Hand-picked and farm-fresh–
⇒Linked articles in bold purple
◆ Trump rejects Tillerson’s choice for No. 2 at State, Elliott Abrams Tillerson wanted Abrams, an experienced strategist who had served in the Reagan Administration and in a more senior position under George W. Bush. Abrams had attracted opposition from both left (predictably) and some on the right for too close to neoconservatives and interventionists. (New York Times)
Mr. Trump had a productive meeting with Mr. Abrams on Tuesday, according to a White House official and a person close to Mr. Abrams. But after it took place, Mr. Trump learned of Mr. Abrams’s pointed criticisms of the president when he was running for president, the administration official said. Among those criticisms was a column headlined “When You Can’t Stand Your Candidate,” which appeared in May 2016 in The Weekly Standard. –New York Times
Comment: Trump’s decision appears to be based on personal pique and disloyalty, not policy issues, but we will learn more over the next few days.
The Washington Teacher’s Union organized a gathering outside of the school, but were not among the protesters who blocked her. –WJLA
She eventually made it into the school.
Comment: The Teacher’s Union peaceful protests are fully protected by the First Amendment. They are fine, whether you agree with their viewpoint or not. By contrast, the others, who tried to block DeVos entry and enter her car, deserve full-throated condemnation.
◆ Trump has very positive meeting with Japanese PM Abe, says US committed to defense of Japan (Reuters via CNBC) The US defense commitment represents a significant change from Trump’s rhetoric as a candidate
At the same time, Pres. Trump had a positive phone call with China’s leader, Xi, reaffirming Washington’s traditional “one-China” policy.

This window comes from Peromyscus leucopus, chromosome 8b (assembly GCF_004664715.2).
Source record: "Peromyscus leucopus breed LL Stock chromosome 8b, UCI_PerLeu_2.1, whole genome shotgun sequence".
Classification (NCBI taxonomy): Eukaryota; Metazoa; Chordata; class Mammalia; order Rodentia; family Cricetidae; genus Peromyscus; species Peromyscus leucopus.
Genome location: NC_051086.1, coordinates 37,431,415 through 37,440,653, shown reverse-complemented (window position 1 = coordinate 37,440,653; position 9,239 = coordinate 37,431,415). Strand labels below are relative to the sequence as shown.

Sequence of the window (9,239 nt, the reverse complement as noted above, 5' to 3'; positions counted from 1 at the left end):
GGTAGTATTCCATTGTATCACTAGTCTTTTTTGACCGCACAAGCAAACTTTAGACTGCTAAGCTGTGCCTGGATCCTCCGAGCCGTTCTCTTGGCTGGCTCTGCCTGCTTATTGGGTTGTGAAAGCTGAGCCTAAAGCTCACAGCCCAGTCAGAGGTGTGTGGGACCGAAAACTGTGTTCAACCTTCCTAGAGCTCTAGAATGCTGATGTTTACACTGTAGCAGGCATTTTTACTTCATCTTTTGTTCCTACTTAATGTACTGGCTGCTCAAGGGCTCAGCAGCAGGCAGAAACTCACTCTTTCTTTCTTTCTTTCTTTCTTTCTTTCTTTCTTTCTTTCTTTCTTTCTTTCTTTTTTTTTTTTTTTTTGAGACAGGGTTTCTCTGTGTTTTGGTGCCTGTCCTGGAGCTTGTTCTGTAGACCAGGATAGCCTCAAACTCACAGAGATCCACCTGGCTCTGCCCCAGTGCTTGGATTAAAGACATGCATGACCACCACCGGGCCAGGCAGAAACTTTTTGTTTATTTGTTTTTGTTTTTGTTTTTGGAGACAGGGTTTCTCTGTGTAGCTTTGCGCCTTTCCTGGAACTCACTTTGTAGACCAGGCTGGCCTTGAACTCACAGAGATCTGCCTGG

Comment: These are significant, positive steps to stabilize both deterrence (protecting Japan) and diplomacy (discussions with China).
◆ Michael Barone is worried–and for good reason–that liberals are not condemning street violence in the US
The response of liberal politicians? So far as I know, there has been almost none. At the Powerline blog John Hinderaker links to a Grabien video showing Democratic politicians and celebrities making statements that some may take as endorsements of violence, such as Sen. Tim Kaine’s urging followers to “fight in the streets.” I suspect he would claim that he was speaking metaphorically and only urging peaceful protest. But it would be nice if he could find time to condemn the violence we have seen at Berkeley — and which is increasingly unsurprising on our college and university campuses, which have become the part of our society most hostile to free speech. —Michael Barone on Berkeley riots in the Washington Examiner
Comment: My answer to Barone’s question: Liberal politicians probably do care, but they care more about their political standing. That means they do not want to alienate the highly-mobilized left, much of which supports the violence or is simply too cowardly to speak out again it.
Comment: Ford is buying the expertise of Argo AI’s founders and their robotics expertise. Ford has already made considerable progress on its “virtual driver system”